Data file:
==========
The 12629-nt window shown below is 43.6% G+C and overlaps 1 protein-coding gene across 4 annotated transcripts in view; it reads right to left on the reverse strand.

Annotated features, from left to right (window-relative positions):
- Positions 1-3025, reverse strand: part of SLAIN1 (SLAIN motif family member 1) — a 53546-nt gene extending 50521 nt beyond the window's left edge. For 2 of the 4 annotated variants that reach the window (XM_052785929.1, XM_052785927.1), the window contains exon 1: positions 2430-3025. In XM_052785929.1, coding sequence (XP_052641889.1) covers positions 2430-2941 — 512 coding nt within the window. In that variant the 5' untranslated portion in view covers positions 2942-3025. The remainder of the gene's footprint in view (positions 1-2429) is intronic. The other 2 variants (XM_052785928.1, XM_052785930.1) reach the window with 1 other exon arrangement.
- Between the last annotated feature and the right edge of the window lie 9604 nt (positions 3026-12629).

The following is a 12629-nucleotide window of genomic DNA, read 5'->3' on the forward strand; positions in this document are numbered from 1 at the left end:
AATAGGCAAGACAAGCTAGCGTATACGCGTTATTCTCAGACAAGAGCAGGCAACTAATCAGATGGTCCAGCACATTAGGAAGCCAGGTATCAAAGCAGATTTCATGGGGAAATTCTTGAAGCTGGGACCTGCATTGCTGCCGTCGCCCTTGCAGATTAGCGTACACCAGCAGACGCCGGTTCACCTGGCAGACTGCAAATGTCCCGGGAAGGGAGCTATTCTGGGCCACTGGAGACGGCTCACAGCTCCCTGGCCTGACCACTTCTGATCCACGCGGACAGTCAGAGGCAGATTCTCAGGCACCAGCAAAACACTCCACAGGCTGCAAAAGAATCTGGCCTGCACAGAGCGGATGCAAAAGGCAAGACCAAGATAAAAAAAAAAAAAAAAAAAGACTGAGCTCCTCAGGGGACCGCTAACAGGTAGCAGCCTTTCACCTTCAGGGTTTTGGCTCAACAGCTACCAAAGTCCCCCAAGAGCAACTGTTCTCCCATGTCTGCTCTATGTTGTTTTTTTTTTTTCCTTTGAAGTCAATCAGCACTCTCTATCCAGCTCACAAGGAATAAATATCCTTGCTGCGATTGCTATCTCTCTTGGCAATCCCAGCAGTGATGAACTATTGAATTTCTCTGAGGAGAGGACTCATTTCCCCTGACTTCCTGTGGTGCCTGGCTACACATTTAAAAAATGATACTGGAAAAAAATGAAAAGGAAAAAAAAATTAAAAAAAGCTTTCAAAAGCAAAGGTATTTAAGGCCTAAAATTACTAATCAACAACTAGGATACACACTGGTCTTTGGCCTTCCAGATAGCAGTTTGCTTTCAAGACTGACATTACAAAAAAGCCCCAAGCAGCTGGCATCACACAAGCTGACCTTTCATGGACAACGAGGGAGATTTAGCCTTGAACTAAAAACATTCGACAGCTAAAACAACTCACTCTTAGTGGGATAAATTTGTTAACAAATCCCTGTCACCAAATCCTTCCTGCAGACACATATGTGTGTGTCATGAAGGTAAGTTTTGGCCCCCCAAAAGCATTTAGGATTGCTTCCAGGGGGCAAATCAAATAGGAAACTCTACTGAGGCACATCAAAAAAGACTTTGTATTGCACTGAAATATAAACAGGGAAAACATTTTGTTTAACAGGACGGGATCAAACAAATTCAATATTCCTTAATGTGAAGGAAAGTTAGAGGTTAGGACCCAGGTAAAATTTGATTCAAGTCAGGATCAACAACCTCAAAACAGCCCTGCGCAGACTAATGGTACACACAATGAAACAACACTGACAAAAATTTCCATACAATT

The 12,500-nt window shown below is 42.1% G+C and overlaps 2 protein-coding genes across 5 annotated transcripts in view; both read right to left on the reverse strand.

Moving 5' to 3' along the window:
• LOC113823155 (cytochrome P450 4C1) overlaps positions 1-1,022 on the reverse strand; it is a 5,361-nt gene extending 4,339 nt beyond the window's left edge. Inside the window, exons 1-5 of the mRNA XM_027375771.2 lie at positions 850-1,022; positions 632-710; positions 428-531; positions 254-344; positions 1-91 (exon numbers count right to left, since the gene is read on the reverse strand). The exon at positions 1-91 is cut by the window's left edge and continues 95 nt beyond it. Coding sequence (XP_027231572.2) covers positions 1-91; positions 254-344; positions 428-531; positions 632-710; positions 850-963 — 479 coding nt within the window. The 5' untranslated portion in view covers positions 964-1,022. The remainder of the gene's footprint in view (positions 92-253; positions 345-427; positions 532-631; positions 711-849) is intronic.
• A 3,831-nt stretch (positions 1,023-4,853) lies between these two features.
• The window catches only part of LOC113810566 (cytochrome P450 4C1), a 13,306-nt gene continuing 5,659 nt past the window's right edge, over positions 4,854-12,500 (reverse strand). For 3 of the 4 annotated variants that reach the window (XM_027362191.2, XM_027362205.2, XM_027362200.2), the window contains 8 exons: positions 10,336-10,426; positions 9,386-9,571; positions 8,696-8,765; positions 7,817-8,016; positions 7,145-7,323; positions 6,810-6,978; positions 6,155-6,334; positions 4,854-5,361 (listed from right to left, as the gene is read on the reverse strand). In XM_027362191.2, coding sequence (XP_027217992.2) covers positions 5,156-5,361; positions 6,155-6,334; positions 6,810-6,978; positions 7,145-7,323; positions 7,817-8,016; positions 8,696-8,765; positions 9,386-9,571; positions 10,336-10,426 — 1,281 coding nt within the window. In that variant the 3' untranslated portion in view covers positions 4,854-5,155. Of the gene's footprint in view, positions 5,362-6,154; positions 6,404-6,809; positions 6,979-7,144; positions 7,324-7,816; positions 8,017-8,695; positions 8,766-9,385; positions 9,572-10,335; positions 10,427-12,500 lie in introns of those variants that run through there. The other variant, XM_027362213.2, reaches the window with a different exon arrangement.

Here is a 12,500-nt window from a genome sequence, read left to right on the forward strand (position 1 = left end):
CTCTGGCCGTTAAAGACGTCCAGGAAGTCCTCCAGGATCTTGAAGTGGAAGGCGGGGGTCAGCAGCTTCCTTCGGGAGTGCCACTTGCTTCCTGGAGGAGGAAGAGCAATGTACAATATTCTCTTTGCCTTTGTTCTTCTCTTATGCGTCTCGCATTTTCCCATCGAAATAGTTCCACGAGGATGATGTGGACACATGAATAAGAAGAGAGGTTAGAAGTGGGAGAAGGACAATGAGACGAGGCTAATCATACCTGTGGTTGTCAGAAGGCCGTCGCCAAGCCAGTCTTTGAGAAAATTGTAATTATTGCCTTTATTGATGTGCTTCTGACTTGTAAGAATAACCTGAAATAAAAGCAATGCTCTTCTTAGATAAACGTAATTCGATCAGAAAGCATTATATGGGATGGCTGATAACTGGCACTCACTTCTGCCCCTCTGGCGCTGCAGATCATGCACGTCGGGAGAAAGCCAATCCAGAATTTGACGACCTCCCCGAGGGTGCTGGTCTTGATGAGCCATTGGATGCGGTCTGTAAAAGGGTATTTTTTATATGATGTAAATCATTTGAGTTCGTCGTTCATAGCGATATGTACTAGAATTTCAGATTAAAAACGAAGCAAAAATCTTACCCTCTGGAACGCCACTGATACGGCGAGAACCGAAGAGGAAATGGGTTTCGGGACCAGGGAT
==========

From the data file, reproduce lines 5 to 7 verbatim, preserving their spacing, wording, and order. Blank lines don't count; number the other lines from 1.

The following is a 12629-nucleotide window of genomic DNA, read 5'->3' on the forward strand; positions in this document are numbered from 1 at the left end:
AATAGGCAAGACAAGCTAGCGTATACGCGTTATTCTCAGACAAGAGCAGGCAACTAATCAGATGGTCCAGCACATTAGGAAGCCAGGTATCAAAGCAGATTTCATGGGGAAATTCTTGAAGCTGGGACCTGCATTGCTGCCGTCGCCCTTGCAGATTAGCGTACACCAGCAGACGCCGGTTCACCTGGCAGACTGCAAATGTCCCGGGAAGGGAGCTATTCTGGGCCACTGGAGACGGCTCACAGCTCCCTGGCCTGACCACTTCTGATCCACGCGGACAGTCAGAGGCAGATTCTCAGGCACCAGCAAAACACTCCACAGGCTGCAAAAGAATCTGGCCTGCACAGAGCGGATGCAAAAGGCAAGACCAAGATAAAAAAAAAAAAAAAAAAAGACTGAGCTCCTCAGGGGACCGCTAACAGGTAGCAGCCTTTCACCTTCAGGGTTTTGGCTCAACAGCTACCAAAGTCCCCCAAGAGCAACTGTTCTCCCATGTCTGCTCTATGTTGTTTTTTTTTTTTCCTTTGAAGTCAATCAGCACTCTCTATCCAGCTCACAAGGAATAAATATCCTTGCTGCGATTGCTATCTCTCTTGGCAATCCCAGCAGTGATGAACTATTGAATTTCTCTGAGGAGAGGACTCATTTCCCCTGACTTCCTGTGGTGCCTGGCTACACATTTAAAAAATGATACTGGAAAAAAATGAAAAGGAAAAAAAAATTAAAAAAAGCTTTCAAAAGCAAAGGTATTTAAGGCCTAAAATTACTAATCAACAACTAGGATACACACTGGTCTTTGGCCTTCCAGATAGCAGTTTGCTTTCAAGACTGACATTACAAAAAAGCCCCAAGCAGCTGGCATCACACAAGCTGACCTTTCATGGACAACGAGGGAGATTTAGCCTTGAACTAAAAACATTCGACAGCTAAAACAACTCACTCTTAGTGGGATAAATTTGTTAACAAATCCCTGTCACCAAATCCTTCCTGCAGACACATATGTGTGTGTCATGAAGGTAAGTTTTGGCCCCCCAAAAGCATTTAGGATTGCTTCCAGGGGGCAAATCAAATAGGAAACTCTACTGAGGCACATCAAAAAAGACTTTGTATTGCACTGAAATATAAACAGGGAAAACATTTTGTTTAACAGGACGGGATCAAACAAATTCAATATTCCTTAATGTGAAGGAAAGTTAGAGGTTAGGACCCAGGTAAAATTTGATTCAAGTCAGGATCAACAACCTCAAAACAGCCCTGCGCAGACTAATGGTACACACAATGAAACAACACTGACAAAAATTTCCATACAATT

The 12,500-nt window shown below is 42.1% G+C and overlaps 2 protein-coding genes across 5 annotated transcripts in view; both read right to left on the reverse strand.